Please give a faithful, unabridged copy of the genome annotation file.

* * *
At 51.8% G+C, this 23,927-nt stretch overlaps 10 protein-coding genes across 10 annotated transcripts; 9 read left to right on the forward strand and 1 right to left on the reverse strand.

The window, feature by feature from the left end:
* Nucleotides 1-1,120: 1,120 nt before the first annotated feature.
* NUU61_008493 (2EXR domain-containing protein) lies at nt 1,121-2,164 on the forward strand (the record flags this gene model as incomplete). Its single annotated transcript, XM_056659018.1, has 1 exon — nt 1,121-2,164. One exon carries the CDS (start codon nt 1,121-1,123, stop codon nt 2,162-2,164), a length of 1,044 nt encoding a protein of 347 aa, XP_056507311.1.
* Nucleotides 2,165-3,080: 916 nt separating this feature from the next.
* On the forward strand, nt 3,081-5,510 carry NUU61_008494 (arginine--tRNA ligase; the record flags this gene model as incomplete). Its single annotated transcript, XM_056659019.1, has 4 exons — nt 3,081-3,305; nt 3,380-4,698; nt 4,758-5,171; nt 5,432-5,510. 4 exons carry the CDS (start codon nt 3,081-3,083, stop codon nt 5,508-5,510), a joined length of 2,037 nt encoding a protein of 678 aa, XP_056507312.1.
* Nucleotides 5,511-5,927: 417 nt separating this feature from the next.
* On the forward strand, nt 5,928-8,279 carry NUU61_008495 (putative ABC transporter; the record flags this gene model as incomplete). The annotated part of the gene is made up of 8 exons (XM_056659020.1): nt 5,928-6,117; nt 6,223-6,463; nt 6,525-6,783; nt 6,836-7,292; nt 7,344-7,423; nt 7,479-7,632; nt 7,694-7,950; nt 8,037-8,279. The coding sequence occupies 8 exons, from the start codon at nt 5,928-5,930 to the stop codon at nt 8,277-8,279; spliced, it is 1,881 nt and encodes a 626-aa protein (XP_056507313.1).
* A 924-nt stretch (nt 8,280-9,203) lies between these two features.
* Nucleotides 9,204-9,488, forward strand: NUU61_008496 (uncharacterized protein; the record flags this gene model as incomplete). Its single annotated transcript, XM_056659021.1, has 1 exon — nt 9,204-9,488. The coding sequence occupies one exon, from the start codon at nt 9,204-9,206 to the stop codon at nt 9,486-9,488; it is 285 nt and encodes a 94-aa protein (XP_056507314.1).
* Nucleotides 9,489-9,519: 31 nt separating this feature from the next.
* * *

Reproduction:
At 51.8% G+C, this 23,927-nt stretch overlaps 10 protein-coding genes across 10 annotated transcripts; 9 read left to right on the forward strand and 1 right to left on the reverse strand.

The window, feature by feature from the left end:
* Nucleotides 1-1,120: 1,120 nt before the first annotated feature.
* NUU61_008493 (2EXR domain-containing protein) lies at nt 1,121-2,164 on the forward strand (the record flags this gene model as incomplete). Its single annotated transcript, XM_056659018.1, has 1 exon — nt 1,121-2,164. One exon carries the CDS (start codon nt 1,121-1,123, stop codon nt 2,162-2,164), a length of 1,044 nt encoding a protein of 347 aa, XP_056507311.1.
* Nucleotides 2,165-3,080: 916 nt separating this feature from the next.
* On the forward strand, nt 3,081-5,510 carry NUU61_008494 (arginine--tRNA ligase; the record flags this gene model as incomplete). Its single annotated transcript, XM_056659019.1, has 4 exons — nt 3,081-3,305; nt 3,380-4,698; nt 4,758-5,171; nt 5,432-5,510. 4 exons carry the CDS (start codon nt 3,081-3,083, stop codon nt 5,508-5,510), a joined length of 2,037 nt encoding a protein of 678 aa, XP_056507312.1.
* Nucleotides 5,511-5,927: 417 nt separating this feature from the next.
* On the forward strand, nt 5,928-8,279 carry NUU61_008495 (putative ABC transporter; the record flags this gene model as incomplete). The annotated part of the gene is made up of 8 exons (XM_056659020.1): nt 5,928-6,117; nt 6,223-6,463; nt 6,525-6,783; nt 6,836-7,292; nt 7,344-7,423; nt 7,479-7,632; nt 7,694-7,950; nt 8,037-8,279. The coding sequence occupies 8 exons, from the start codon at nt 5,928-5,930 to the stop codon at nt 8,277-8,279; spliced, it is 1,881 nt and encodes a 626-aa protein (XP_056507313.1).
* A 924-nt stretch (nt 8,280-9,203) lies between these two features.
* Nucleotides 9,204-9,488, forward strand: NUU61_008496 (uncharacterized protein; the record flags this gene model as incomplete). Its single annotated transcript, XM_056659021.1, has 1 exon — nt 9,204-9,488. The coding sequence occupies one exon, from the start codon at nt 9,204-9,206 to the stop codon at nt 9,486-9,488; it is 285 nt and encodes a 94-aa protein (XP_056507314.1).
* Nucleotides 9,489-9,519: 31 nt separating this feature from the next.